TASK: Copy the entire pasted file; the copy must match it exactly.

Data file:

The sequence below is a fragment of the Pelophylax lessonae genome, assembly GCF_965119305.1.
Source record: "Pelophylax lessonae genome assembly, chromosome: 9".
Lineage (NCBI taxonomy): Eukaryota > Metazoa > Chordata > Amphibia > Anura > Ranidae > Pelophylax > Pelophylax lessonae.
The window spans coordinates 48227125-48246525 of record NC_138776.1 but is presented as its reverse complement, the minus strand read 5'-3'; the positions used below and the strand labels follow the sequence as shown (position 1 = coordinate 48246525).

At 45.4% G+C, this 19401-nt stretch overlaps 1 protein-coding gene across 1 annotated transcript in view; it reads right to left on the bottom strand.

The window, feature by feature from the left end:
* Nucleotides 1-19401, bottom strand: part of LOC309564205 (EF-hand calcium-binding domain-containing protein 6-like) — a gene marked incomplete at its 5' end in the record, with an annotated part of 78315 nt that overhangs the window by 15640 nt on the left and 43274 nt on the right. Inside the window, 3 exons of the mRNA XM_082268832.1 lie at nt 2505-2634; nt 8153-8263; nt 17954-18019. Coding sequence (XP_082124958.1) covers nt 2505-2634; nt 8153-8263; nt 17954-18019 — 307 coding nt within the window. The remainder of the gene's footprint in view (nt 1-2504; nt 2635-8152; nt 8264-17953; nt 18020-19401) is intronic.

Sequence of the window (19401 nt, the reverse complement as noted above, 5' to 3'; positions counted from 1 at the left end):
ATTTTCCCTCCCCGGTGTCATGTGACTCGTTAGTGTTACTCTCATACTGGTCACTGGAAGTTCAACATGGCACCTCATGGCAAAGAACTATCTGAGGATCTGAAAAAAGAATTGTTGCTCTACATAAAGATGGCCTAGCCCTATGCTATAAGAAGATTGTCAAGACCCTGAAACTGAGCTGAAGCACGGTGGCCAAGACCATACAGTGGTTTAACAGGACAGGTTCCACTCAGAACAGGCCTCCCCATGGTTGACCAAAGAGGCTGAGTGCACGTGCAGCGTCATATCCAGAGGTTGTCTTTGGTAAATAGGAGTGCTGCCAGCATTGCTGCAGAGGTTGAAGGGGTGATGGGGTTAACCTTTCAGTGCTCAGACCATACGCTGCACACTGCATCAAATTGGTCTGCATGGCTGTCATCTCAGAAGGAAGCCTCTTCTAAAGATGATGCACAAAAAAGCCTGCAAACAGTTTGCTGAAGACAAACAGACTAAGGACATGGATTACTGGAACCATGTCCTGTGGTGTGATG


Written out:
The sequence below is a fragment of the Pelophylax lessonae genome, assembly GCF_965119305.1.
Source record: "Pelophylax lessonae genome assembly, chromosome: 9".
Lineage (NCBI taxonomy): Eukaryota > Metazoa > Chordata > Amphibia > Anura > Ranidae > Pelophylax > Pelophylax lessonae.
The window spans coordinates 48227125-48246525 of record NC_138776.1 but is presented as its reverse complement, the minus strand read 5'-3'; the positions used below and the strand labels follow the sequence as shown (position 1 = coordinate 48246525).

At 45.4% G+C, this 19401-nt stretch overlaps 1 protein-coding gene across 1 annotated transcript in view; it reads right to left on the bottom strand.

The window, feature by feature from the left end:
* Nucleotides 1-19401, bottom strand: part of LOC309564205 (EF-hand calcium-binding domain-containing protein 6-like) — a gene marked incomplete at its 5' end in the record, with an annotated part of 78315 nt that overhangs the window by 15640 nt on the left and 43274 nt on the right. Inside the window, 3 exons of the mRNA XM_082268832.1 lie at nt 2505-2634; nt 8153-8263; nt 17954-18019. Coding sequence (XP_082124958.1) covers nt 2505-2634; nt 8153-8263; nt 17954-18019 — 307 coding nt within the window. The remainder of the gene's footprint in view (nt 1-2504; nt 2635-8152; nt 8264-17953; nt 18020-19401) is intronic.

Sequence of the window (19401 nt, the reverse complement as noted above, 5' to 3'; positions counted from 1 at the left end):
ATTTTCCCTCCCCGGTGTCATGTGACTCGTTAGTGTTACTCTCATACTGGTCACTGGAAGTTCAACATGGCACCTCATGGCAAAGAACTATCTGAGGATCTGAAAAAAGAATTGTTGCTCTACATAAAGATGGCCTAGCCCTATGCTATAAGAAGATTGTCAAGACCCTGAAACTGAGCTGAAGCACGGTGGCCAAGACCATACAGTGGTTTAACAGGACAGGTTCCACTCAGAACAGGCCTCCCCATGGTTGACCAAAGAGGCTGAGTGCACGTGCAGCGTCATATCCAGAGGTTGTCTTTGGTAAATAGGAGTGCTGCCAGCATTGCTGCAGAGGTTGAAGGGGTGATGGGGTTAACCTTTCAGTGCTCAGACCATACGCTGCACACTGCATCAAATTGGTCTGCATGGCTGTCATCTCAGAAGGAAGCCTCTTCTAAAGATGATGCACAAAAAAGCCTGCAAACAGTTTGCTGAAGACAAACAGACTAAGGACATGGATTACTGGAACCATGTCCTGTGGTGTGATG